Passengers Call on Government to Enforce Emergency Regulations on Transport Fares


By Nelson Manneh

Commercial vehicle passengers have renewed their call to the Government to enforce the Emergency Regulations on transport fares.

They said the drivers are not complying with the fares as stipulated in the Regulations.

After the declaration of the state of emergency by the Government of the Gambia, it promulgated emergency power regulations including transport fares.

People pay fifty or more dalasi from Brikama to Serrekunda, which used to cost only eighteen dalasi. Others pay a hundred dalasis on the same distance. In almost all car parks, people were seen quarrelling bitterly with drivers over transport fares.

The troubles that passengers are faced with include shortening of distances by drivers as a way of collecting double or triple fares.

Not long ago, the Government significantly lowered the price of fuel – petrol from D49 to D40 per litre and diesel d from D50 to D43 per litre.

Mariama Darboe a passenger said the drivers have been increasing fares contrary to the provisions of the emergency regulations.

“The fares from Brikama to Bullock was D23 but since the state of emergency was declared we pay D40,” she said.

Mrs. Darboe said she once reported the matter to one of the police stations on her way going to Bullock, but nothing came out of it.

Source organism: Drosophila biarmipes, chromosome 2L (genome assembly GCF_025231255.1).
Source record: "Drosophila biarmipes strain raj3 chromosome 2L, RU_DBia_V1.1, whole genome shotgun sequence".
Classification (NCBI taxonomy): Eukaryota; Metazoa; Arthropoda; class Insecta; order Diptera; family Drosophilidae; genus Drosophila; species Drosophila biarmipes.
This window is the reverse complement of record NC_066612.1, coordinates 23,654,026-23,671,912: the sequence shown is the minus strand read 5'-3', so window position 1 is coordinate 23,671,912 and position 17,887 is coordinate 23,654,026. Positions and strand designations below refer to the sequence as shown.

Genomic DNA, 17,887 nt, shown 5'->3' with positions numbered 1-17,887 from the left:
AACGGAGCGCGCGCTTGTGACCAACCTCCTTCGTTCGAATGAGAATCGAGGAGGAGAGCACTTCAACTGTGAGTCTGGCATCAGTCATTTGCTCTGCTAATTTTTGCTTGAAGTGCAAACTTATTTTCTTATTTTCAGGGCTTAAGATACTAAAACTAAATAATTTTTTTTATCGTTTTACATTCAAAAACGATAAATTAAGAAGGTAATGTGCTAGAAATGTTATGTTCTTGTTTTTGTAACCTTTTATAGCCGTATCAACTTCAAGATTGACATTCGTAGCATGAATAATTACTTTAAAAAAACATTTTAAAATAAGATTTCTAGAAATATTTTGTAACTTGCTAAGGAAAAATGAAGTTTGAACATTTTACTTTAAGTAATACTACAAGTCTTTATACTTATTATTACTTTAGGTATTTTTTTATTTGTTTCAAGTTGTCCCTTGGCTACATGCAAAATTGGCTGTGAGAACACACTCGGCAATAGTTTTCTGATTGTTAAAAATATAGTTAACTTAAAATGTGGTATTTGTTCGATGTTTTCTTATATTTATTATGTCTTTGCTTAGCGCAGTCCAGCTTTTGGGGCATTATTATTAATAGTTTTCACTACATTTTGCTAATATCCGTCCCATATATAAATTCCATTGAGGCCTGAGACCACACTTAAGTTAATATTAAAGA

Ramatoulie Jallow a green grocer at the Serrekunda Market said she normally goes to Brikama early in the morning to buy goods and returns to Serrekunda to resell them at the Serrekunda Market.

“I spend more than one hundred dalasis (D100) on fares; I sometimes pay fifty (D50) dalasis just from Brikama to Serrekunda,” she said.

Other passengers expressed similar remarks as they all join in the call for the implementation of the regulations.

Dawda Jassey, a van driver said even with this reduction of fuel price, it will not be easy for them to reduce fares.

“Passengers may complain but they don’t know what we are going through. Some of us are just from renewing our licenses and the Police are forcing us to change our number plates which all cost money,” he said.

This driver complained that despite the fact that the government has just reduced the price of fuel, they are still paying high tax.

Lamin Dahaba, a taxi driver said the Government can only regulate this fares issue after the Coronavirus Pandemic.

“Some of us are drivers, but we don’t own the vehicles we are driving and at the end of the day we are expected to give something to the owners of the vehicles we are driving,” he said.

He said after COVID 19 is defeated, the government can come up with a standard price that all drivers will adhere to.